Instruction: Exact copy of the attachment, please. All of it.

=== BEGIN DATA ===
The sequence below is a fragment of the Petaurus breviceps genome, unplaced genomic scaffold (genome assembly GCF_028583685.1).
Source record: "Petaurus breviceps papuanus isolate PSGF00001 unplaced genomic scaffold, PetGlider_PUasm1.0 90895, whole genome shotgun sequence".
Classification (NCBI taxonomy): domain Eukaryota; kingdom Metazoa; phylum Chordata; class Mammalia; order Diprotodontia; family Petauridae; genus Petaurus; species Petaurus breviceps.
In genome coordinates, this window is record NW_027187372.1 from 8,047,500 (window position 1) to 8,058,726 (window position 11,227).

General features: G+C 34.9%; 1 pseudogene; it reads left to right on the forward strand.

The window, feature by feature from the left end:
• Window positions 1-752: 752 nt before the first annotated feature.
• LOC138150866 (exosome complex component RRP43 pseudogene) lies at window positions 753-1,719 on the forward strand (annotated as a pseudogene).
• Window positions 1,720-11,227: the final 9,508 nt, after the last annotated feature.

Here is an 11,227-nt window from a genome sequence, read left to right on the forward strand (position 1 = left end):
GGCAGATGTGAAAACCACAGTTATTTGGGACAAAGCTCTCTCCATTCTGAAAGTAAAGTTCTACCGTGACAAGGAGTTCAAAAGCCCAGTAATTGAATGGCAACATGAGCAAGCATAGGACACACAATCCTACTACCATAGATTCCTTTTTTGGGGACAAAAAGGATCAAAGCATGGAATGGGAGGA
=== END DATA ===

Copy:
The sequence below is a fragment of the Petaurus breviceps genome, unplaced genomic scaffold (genome assembly GCF_028583685.1).
Source record: "Petaurus breviceps papuanus isolate PSGF00001 unplaced genomic scaffold, PetGlider_PUasm1.0 90895, whole genome shotgun sequence".
Classification (NCBI taxonomy): domain Eukaryota; kingdom Metazoa; phylum Chordata; class Mammalia; order Diprotodontia; family Petauridae; genus Petaurus; species Petaurus breviceps.
In genome coordinates, this window is record NW_027187372.1 from 8,047,500 (window position 1) to 8,058,726 (window position 11,227).

General features: G+C 34.9%; 1 pseudogene; it reads left to right on the forward strand.

The window, feature by feature from the left end:
• Window positions 1-752: 752 nt before the first annotated feature.
• LOC138150866 (exosome complex component RRP43 pseudogene) lies at window positions 753-1,719 on the forward strand (annotated as a pseudogene).
• Window positions 1,720-11,227: the final 9,508 nt, after the last annotated feature.

Here is an 11,227-nt window from a genome sequence, read left to right on the forward strand (position 1 = left end):
GGCAGATGTGAAAACCACAGTTATTTGGGACAAAGCTCTCTCCATTCTGAAAGTAAAGTTCTACCGTGACAAGGAGTTCAAAAGCCCAGTAATTGAATGGCAACATGAGCAAGCATAGGACACACAATCCTACTACCATAGATTCCTTTTTTGGGGACAAAAAGGATCAAAGCATGGAATGGGAGGA